Tuesday, March 23, 2010

Tuesday Tip: It's Like Riding A Bike

It took my daughter a long time to learn how to ride a bike. She was afraid she would fall and get hurt. She wore a helmet, wrist guards, elbow pads and knee pads. She did not want us to let go of the bike. We would exhaust ourselves running next to the bike. We would encourage but she did not believe she could do it.

I sat on the porch step and told her to try. I reminded her that she could always put her feet on the ground to prevent herself from falling. I told her the story of when I learned to ride a bike. I would get on the bike and try, fall, get up and try again. It did not help. My daughter was too focused on the "falling" and not on the "riding".

She began to pedal one time, then two and eventually more. I told her to look forward and not worry about her feet because they would find the petal. She tried and as she succeeded her confidence grew. She practiced and pedalled. Within minutes of her first successful solo run, she was soaring through the parking lot. You would have never known that twenty minutes prior she did not know how to ride a bike. The look on her face was pure joy. She told me she liked the feeling of the wind on her face as she floated across the lot. She rode her bike for hours that day.

It was all about confidence. I must have told her 100 times that she could do it. But it did not matter what I thought.

She had to realize she could do it.

Tuesday Tip: It's Like Riding a Bike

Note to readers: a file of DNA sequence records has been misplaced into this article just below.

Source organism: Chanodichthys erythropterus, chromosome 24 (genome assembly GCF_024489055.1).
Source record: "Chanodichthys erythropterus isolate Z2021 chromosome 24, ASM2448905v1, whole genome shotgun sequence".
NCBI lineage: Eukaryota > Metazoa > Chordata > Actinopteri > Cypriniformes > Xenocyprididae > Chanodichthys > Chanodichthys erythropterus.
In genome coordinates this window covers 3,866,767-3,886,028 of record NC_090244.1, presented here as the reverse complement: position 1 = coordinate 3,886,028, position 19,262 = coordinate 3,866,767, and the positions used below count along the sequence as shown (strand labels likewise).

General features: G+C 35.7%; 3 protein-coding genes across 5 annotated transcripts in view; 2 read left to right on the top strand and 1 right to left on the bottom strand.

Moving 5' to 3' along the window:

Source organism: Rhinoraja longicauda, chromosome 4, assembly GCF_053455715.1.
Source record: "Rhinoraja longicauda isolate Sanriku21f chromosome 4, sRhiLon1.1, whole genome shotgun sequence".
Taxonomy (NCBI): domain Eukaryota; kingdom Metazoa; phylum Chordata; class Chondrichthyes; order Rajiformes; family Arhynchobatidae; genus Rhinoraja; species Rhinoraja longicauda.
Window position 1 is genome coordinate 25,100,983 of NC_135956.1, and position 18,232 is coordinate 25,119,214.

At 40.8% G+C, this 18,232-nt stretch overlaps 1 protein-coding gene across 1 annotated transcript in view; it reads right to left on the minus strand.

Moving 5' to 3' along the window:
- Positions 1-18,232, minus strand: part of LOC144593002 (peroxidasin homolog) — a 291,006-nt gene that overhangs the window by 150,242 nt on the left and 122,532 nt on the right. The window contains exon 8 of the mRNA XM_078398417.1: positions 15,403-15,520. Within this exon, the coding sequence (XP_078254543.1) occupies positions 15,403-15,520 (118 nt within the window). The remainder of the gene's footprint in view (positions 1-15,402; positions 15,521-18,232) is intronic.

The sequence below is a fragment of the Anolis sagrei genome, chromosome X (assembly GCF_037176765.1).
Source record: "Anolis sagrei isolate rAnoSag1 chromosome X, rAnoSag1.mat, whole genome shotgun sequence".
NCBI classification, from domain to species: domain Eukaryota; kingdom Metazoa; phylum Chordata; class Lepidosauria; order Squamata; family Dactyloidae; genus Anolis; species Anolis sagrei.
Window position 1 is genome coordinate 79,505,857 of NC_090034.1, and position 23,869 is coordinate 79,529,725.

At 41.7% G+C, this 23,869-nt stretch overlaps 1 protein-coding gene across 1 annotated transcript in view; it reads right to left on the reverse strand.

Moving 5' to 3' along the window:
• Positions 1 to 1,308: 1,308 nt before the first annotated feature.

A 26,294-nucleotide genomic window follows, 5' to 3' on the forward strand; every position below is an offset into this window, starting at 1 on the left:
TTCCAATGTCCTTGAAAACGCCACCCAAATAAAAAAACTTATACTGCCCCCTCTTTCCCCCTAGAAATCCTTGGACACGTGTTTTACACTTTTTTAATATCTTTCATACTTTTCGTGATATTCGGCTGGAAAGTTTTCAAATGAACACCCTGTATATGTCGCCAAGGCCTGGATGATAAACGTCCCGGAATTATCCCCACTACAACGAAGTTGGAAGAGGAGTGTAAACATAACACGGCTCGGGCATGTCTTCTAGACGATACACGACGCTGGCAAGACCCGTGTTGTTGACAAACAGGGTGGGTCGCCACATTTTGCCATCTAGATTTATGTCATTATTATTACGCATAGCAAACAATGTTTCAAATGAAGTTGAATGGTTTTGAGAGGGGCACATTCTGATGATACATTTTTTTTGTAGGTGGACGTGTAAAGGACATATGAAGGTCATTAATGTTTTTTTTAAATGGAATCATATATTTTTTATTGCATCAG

3 comments:

SueC said...

Hi Michele,

Of course the other thing they say about riding a bike is that you 'never forget'. I'm hoping martial arts is like this - once learned, never forgot!

Anonymous said...

Every beginning is difficult and once you master something it all seems so easy and logical... A large part of martial arts training is conquering fear (as your daughter did) and learning to cope with frustration, both very important life-skills. As to Sue's question: I do think gross motor skills like punching and basic kicking is not something you ever forget and those techniques will retain their usefulness, however you'll always be more effective with continous training (obviously) and especially the finer points (which often make the difference between victory and defeat, at least against a skilled opponent) need constant practice and refreshing. I once quit practice for about 6 months and my locks were off, not that I forget how to do them but the feeling wasn't there. The lesson: keep practicing, if only for the heck of it.

Zara

Michele said...

Thank you for your comments.

I think the basic movement principles would stay with me even if I stopped training. There are 51 kata in Okinawa Kenpo and some get rusty if I don't review them regularly. :)